Vermont and Phoenix Join Hands to Support 'Indigenous People’s Day' as Criticism for 'Columbus Day' Continues

By Ankita, Parent Herald October 11, 11:57 am
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President Trump makes 'Pocahontas' reference to Senator Elizabeth Warren with native American code talkers
Native Americans from many different tribes and other community members celebrate during Indigenous Peoples' Day events at the Daybreak Star Cultural Center on October 13, 2014 in Seattle, Washington.
(Photo : David Ryder/Getty Images)

An effort to rebrand the "Columbus Day" in the United States of America redefines the event, which marks the arrival of Christopher Columbus on October 12, 1492. The State of Vermont has issued a proclamation to rename the day as "Indigenous People's Day".

According to reports by CBS News, Gov. Peter Shumlin of the state of Vermont has taken this decision in honor of the sacrifice and contribution of the First People of the land which includes their ancestors and allies such as Abenaki. He adds that the day is an opportunity to celebrate "indigenous heritage and resiliency". However, this proclamation will only be applicable to this year and it may be issued yearly by the next Governor.

The change makes Vermont the latest state to renounce Columbus Day and make it about the people Columbus encountered after crossing the ocean blue. Following the path of Vermont, the city of Phoenix, Arizona has also declared that it would recognize Native Americans with its first "Indigenous People's Day", this year.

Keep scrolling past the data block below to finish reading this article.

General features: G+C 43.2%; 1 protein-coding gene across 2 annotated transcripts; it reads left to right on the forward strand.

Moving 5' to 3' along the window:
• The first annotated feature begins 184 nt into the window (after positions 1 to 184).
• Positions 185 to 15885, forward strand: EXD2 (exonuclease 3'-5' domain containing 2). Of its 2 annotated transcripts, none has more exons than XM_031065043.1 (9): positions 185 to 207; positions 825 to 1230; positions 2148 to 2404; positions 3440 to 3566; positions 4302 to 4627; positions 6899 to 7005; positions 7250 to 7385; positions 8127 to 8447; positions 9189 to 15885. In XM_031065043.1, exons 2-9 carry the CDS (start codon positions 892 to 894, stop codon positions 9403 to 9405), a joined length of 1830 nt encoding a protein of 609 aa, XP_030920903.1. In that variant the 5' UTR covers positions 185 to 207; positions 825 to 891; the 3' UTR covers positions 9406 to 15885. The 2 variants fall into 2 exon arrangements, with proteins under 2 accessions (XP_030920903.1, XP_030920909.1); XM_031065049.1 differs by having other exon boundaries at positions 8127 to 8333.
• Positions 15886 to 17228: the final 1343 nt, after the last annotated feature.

This change comes successively after 14 communities in the United States including the cities of Seattle, Minneapolis and Albuquerque decided to pass measures designating the second Monday of October as "Indigenous People's Day". In an account provided by CNN, it is described that this movement is a broad attempt to shift the focus from the Italian explorer, Columbus, to recognizing the identity of Native Americans known as Indigenous People and taking into account their contributions.

The "Columbus Day" which was first celebrated in the year 1792 on Oct 12 to honor the Italian-American heritage and the discovery of America, has garnered high criticism in the recent years. The day, which is marked as a holiday in the United States, has been a victim of protests as proponents feel that honoring Christopher Columbus would mean overlooking a painful history of colonialism, enslavement, discrimination and land grabs that followed his arrival in the Americas.

Supporters of the "Columbus Day", however, contend that the Italian-Americans have endured their own share of discrimination and deserve to be honored. As the conflict on this Federal holiday lingers, only 23 states and Washington recognize this day as a paid holiday for state workers.

 

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